Cameron, Iona R (2005) The direction of trade and its implications for labour in South Africa. Masters thesis, Rhodes University.
This aim of this thesis is to analyse the demand for labour from trade with a selection of South Africa’s trading partners. It is expected that labour demand will be greater in trade with developed blocs. Trade between developing blocs, however, is thought to be more skilled labour intensive and such trade should have greater linkages. This ought to feed through into greater labour demand so that South-South trade may be more ‘labour creating’ than expected. As it is more skill intensive, it may also be more dynamic, which has implications for future growth and development. Factor content methodology is used to assess labour demand. Calculations consider linkages to other sectors (which will increase labour demand) and the use of scarce resources (which has an opportunity cost to labour). The findings support the claim that trade with developing blocs is more professional labour intensive. Evidence that it may be more dynamic and have greater linkages to labour is borne out in exports to SADC. Greater labour demand through linkages, however, is not evident in net trade to SADC. Neither are they of significance in trade with any of the other developing blocs so labour effects due to linkages appear to be negligible. The advantages of South-South trade may rather lie in the dynamic benefits that trade in higher technology goods provides. When scarce resources such as capital and professional labour are taken into account, it is found that labour demand is negative in net trade to all blocs. However, even without the problem of scarce resources, most blocs have a negative demand for labour in net trade. The indication is that with the present trade patterns, South Africa cannot expect trade to increase labour demand. Policy which could improve this situation would be to increase labour force skills, improve the flexibility of the labour market and develop sectors which are both more advanced as well as labour intensive. Despite the negative impact of trade on labour in general, it is found that trade does differ by direction and that for each labour type there are certain blocs where labour demand is positive. This is also the case in net trade for particular sectors. Such information could be used as part of a targeted trade policy to assist in the marketing of particular sectors in trade and also for increasing labour demand for certain labour groups.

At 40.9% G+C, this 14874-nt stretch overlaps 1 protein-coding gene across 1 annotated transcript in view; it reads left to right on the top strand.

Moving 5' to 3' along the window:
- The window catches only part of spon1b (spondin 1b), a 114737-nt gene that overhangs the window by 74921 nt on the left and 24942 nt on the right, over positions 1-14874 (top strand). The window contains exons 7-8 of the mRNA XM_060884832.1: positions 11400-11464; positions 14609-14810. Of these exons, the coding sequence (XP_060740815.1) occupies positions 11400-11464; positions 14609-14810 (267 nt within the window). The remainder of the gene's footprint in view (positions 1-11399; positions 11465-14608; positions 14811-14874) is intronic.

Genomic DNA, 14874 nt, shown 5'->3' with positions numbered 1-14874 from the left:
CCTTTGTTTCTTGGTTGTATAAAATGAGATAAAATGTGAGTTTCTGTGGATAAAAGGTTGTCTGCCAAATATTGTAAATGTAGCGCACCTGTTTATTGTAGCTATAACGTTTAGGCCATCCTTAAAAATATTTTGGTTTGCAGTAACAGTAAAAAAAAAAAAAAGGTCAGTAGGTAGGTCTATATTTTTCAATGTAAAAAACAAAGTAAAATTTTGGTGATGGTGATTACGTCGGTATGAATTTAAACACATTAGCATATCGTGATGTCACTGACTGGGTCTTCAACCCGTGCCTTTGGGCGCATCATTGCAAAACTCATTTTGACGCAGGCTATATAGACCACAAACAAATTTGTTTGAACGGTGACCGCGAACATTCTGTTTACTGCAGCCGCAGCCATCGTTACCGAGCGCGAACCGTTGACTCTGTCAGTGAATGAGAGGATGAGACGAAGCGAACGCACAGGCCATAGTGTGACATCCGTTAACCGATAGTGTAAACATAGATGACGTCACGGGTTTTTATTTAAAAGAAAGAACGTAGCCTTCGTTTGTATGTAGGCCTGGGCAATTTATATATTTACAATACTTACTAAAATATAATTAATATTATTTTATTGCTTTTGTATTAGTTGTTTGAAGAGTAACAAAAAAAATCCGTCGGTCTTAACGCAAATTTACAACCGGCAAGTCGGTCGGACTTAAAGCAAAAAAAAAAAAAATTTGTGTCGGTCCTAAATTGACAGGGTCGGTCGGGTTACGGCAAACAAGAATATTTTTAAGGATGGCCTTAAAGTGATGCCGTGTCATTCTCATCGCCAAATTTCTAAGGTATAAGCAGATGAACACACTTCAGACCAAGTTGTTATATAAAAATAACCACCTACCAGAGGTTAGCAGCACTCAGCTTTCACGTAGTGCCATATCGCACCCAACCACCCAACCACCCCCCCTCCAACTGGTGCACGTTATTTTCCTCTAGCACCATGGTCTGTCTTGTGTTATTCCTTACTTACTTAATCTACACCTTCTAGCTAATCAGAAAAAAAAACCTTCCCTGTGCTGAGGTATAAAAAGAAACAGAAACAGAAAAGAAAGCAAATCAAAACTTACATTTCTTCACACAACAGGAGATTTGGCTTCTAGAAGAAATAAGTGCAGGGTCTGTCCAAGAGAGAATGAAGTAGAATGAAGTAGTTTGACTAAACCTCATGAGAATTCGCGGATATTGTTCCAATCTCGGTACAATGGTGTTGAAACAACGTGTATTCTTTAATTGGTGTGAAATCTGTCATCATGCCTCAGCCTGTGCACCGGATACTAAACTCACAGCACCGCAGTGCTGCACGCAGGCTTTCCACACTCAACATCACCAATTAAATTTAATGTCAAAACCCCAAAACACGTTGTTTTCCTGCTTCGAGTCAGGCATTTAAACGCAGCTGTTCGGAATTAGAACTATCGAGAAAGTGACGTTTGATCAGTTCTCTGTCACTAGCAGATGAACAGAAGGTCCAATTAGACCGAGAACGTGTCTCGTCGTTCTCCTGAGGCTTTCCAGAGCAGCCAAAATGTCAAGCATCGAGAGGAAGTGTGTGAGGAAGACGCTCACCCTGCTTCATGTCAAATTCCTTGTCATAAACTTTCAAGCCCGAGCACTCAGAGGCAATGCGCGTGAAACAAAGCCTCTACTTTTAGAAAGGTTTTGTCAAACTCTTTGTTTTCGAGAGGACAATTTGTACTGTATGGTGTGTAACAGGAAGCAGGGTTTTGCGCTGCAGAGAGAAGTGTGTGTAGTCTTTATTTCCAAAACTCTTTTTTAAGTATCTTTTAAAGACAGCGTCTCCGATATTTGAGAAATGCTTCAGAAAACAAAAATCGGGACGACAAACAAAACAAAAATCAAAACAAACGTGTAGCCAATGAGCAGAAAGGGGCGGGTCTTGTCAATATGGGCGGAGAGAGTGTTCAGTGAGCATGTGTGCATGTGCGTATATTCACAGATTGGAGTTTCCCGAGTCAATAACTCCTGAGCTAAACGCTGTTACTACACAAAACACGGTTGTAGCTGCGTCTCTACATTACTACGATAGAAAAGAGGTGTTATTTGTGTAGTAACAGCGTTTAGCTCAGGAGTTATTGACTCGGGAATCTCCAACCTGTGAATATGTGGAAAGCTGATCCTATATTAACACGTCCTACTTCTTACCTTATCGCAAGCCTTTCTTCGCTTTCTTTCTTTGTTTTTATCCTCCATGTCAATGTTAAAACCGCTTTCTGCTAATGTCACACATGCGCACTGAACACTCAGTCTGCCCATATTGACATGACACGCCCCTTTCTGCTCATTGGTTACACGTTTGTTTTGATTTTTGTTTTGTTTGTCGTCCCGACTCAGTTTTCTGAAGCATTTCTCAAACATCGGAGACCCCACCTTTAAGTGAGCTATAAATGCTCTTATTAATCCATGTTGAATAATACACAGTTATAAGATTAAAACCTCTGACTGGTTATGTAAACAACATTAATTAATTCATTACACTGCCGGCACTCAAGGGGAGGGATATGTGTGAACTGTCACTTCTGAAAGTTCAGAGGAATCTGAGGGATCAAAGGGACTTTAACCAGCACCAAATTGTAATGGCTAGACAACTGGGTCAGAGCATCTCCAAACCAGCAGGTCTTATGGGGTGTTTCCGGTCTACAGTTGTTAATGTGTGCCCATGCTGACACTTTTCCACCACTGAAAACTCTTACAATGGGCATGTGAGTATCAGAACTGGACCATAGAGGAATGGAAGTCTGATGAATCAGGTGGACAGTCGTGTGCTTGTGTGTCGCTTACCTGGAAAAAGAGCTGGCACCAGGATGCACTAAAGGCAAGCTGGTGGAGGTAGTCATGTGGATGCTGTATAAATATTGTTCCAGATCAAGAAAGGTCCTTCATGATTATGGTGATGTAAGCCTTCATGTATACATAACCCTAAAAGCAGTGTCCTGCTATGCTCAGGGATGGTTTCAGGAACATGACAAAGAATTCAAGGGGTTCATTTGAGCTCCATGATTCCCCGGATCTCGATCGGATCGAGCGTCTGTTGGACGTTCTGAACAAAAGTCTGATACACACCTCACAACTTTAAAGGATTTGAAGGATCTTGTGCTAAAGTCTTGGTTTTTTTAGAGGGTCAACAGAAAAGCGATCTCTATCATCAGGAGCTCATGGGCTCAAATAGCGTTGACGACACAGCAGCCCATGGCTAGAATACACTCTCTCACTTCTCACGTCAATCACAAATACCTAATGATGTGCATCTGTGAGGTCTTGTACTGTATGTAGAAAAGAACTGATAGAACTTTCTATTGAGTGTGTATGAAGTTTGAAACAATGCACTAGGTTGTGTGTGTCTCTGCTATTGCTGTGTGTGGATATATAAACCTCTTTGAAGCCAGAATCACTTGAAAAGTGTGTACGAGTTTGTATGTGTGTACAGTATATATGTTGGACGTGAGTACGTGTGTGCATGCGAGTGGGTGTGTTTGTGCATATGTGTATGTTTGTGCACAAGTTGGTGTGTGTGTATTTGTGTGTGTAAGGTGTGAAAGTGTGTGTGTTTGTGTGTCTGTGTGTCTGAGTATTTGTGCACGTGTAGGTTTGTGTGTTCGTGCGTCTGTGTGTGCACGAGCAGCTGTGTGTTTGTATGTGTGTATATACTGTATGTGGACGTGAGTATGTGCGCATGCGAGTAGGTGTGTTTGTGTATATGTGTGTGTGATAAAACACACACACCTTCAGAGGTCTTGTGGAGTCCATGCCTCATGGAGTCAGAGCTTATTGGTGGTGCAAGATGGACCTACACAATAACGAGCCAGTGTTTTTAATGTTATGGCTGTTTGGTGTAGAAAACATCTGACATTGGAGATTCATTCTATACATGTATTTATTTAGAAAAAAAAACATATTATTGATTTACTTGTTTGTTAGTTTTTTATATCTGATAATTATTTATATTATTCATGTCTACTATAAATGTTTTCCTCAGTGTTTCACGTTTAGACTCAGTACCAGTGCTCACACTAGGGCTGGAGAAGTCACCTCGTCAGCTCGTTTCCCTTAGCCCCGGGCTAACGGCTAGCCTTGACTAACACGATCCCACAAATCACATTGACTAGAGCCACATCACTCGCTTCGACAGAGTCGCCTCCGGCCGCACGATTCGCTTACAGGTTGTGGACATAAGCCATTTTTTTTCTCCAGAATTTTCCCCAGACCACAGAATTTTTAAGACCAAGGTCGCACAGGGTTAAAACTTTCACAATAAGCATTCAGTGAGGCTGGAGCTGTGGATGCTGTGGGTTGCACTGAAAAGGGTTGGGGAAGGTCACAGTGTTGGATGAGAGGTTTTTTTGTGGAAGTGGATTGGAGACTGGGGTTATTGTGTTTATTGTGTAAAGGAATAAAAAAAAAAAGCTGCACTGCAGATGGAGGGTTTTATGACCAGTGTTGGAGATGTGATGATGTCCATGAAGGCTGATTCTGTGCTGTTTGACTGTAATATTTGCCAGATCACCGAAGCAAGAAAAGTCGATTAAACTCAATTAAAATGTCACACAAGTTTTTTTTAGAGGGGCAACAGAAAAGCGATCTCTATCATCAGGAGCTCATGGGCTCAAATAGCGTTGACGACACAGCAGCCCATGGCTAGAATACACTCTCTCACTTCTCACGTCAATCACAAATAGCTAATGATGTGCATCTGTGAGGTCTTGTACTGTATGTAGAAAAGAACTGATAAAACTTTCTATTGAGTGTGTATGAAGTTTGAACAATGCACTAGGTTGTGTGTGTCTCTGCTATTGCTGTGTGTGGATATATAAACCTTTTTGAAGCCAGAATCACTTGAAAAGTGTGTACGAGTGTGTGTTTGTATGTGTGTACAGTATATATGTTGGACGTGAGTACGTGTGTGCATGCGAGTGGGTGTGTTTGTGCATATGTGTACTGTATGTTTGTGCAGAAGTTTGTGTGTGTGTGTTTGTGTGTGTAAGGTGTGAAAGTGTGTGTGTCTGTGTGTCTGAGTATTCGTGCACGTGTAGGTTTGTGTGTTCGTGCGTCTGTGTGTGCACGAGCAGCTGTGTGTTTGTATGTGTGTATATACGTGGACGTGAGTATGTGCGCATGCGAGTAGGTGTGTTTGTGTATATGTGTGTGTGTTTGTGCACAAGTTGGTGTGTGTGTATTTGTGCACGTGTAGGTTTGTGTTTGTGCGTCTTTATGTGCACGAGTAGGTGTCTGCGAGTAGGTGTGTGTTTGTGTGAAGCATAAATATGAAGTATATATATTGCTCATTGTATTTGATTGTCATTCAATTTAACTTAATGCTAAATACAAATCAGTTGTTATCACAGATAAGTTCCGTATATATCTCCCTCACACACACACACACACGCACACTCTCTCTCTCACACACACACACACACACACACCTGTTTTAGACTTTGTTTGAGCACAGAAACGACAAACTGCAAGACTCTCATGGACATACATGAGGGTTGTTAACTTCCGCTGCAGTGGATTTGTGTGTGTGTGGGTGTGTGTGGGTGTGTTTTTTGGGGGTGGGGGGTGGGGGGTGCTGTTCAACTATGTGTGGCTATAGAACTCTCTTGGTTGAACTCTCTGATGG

|Item Type:||Thesis (Masters)|
|Uncontrolled Keywords:||Labour market, South Africa, Industrial relations, Free trade, Foreign trade, Commercial policy|
|Subjects:||H Social Sciences > HC Economic History and Conditions|
H Social Sciences > HF Commerce
|Divisions:||Faculty > Faculty of Commerce > Economics and Economic History|
|Deposited By:||Mrs Carol Perold|
|Deposited On:||23 Apr 2012 12:50|
|Last Modified:||23 Apr 2012 12:50|
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